Prediction of Behavioral Improvement Through Resting-State Electroencephalography and Clinical Severity in a Randomized Controlled Trial Testing Bumetanide in Autism Spectrum Disorder

Erika L. Juarez-Martinez, Jan J. Sprengers, Gianina Cristian, Bob Oranje, Dorinde M. van Andel, Arthur Ervin Avramiea, Sonja Simpraga, Simon J. Houtman, Richard Hardstone, Cathalijn Gerver, Gert Jan van der Wilt, Huibert D. Mansvelder, Marinus J.C. Eijkemans, Klaus Linkenkaer-Hansen, Hilgo Bruining

Research output: Contribution to journalArticleAcademicpeer-review

17 Citations (Scopus)

Abstract

Background: Mechanism-based treatments such as bumetanide are being repurposed for autism spectrum disorder. We recently reported beneficial effects on repetitive behavioral symptoms that might be related to regulating excitation-inhibition (E/I) balance in the brain. Here, we tested the neurophysiological effects of bumetanide and the relationship to clinical outcome variability and investigated the potential for machine learning–based predictions of meaningful clinical improvement. Methods: Using modified linear mixed models applied to intention-to-treat population, we analyzed E/I-sensitive electroencephalography (EEG) measures before and after 91 days of treatment in the double-blind, randomized, placebo-controlled Bumetanide in Autism Medication and Biomarker study. Resting-state EEG of 82 subjects out of 92 participants (7–15 years) were available. Alpha frequency band absolute and relative power, central frequency, long-range temporal correlations, and functional E/I ratio treatment effects were related to the Repetitive Behavior Scale-Revised (RBS-R) and the Social Responsiveness Scale 2 as clinical outcomes. Results: We observed superior bumetanide effects on EEG, reflected in increased absolute and relative alpha power and functional E/I ratio and in decreased central frequency. Associations between EEG and clinical outcome change were restricted to subgroups with medium to high RBS-R improvement. Using machine learning, medium and high RBS-R improvement could be predicted by baseline RBS-R score and EEG measures with 80% and 92% accuracy, respectively. Conclusions: Bumetanide exerts neurophysiological effects related to clinical changes in more responsive subsets, in whom prediction of improvement was feasible through EEG and clinical measures.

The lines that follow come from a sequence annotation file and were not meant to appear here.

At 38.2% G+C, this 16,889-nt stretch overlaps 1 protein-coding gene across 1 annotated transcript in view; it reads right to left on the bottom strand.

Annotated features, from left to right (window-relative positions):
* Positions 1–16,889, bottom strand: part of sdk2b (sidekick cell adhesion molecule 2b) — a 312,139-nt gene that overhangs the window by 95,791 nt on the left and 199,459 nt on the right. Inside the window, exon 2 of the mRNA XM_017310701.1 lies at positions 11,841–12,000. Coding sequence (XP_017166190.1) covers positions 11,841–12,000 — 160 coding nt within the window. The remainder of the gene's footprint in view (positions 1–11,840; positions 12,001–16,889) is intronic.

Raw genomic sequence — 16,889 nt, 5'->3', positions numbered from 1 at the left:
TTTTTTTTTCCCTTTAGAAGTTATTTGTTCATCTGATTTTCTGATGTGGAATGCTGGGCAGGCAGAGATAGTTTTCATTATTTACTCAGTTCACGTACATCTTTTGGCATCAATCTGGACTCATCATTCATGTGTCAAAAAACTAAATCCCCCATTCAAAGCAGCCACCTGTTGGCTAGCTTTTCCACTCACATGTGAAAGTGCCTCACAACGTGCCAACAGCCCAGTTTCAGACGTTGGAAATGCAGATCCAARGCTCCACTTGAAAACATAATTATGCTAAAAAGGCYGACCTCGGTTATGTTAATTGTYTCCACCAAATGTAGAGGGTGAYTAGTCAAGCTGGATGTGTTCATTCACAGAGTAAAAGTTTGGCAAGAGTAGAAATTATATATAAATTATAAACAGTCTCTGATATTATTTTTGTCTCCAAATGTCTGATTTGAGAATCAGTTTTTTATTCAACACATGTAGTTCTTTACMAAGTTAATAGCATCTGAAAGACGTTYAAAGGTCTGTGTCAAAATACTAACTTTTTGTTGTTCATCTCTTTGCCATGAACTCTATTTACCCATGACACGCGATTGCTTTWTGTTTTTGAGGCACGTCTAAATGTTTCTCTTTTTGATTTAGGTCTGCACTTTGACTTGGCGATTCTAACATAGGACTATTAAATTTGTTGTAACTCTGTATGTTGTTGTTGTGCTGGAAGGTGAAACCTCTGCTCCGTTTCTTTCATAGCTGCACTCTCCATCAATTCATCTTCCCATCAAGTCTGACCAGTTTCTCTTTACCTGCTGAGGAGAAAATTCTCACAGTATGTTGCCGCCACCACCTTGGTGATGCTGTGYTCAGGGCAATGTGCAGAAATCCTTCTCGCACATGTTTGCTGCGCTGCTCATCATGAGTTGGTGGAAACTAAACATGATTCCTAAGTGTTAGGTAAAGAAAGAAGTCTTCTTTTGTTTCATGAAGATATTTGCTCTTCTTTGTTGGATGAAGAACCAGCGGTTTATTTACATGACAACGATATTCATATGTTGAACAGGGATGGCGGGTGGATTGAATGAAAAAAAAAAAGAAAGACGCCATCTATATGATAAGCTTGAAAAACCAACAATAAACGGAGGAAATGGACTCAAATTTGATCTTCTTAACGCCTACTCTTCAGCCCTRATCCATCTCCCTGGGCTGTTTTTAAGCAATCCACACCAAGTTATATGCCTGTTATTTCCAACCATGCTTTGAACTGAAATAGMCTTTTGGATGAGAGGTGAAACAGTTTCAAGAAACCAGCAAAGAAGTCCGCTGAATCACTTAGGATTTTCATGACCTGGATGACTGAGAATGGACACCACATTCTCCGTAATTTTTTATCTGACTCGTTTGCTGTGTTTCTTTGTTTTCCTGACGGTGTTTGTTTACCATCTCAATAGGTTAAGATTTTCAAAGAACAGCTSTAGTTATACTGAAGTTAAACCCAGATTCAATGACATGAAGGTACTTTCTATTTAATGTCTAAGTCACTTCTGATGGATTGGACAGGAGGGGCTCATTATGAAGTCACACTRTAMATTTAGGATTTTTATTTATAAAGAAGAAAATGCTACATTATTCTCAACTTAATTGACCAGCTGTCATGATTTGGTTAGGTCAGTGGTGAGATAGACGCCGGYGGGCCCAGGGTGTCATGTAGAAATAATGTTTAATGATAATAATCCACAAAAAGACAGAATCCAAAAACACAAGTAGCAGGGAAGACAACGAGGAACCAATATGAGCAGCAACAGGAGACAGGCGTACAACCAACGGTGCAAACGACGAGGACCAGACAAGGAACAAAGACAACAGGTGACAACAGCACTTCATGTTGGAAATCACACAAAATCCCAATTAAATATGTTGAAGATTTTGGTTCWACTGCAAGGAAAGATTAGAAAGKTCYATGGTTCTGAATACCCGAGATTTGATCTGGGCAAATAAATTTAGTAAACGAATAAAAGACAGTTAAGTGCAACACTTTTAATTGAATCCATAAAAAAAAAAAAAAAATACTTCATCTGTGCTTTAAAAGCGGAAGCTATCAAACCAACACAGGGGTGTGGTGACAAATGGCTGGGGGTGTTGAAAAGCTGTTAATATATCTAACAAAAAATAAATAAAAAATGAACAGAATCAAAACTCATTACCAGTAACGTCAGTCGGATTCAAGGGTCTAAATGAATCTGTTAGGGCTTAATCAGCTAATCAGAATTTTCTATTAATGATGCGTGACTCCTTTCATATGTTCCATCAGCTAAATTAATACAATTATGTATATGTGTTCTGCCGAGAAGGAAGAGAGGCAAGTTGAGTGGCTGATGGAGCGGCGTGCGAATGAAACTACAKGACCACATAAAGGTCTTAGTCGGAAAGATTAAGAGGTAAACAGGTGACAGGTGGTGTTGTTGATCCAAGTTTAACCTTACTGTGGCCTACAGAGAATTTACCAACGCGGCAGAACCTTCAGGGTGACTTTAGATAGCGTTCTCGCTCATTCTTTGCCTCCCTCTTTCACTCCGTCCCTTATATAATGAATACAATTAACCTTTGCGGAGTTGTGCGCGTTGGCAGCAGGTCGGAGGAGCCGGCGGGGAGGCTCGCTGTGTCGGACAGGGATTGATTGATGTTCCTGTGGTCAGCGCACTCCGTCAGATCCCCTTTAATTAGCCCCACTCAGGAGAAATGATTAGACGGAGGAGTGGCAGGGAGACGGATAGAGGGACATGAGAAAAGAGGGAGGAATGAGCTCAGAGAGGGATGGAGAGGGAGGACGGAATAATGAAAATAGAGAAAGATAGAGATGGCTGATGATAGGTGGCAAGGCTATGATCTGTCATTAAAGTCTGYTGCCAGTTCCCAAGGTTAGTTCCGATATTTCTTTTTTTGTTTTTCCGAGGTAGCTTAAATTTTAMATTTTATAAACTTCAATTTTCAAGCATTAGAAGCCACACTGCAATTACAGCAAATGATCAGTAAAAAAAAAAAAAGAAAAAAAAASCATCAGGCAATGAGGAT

Original languageEnglish
Pages (from-to)251-261
Number of pages11
JournalBiological Psychiatry: Cognitive Neuroscience and Neuroimaging
Volume8
Issue number3
Early online date8 Sept 2021
DOIs
Publication statusPublished - Sept 2021

Keywords

  • Autism
  • Bumetanide
  • EEG
  • Excitation-inhibition
  • Machine learning
  • RCT
  • Repetitive behavior

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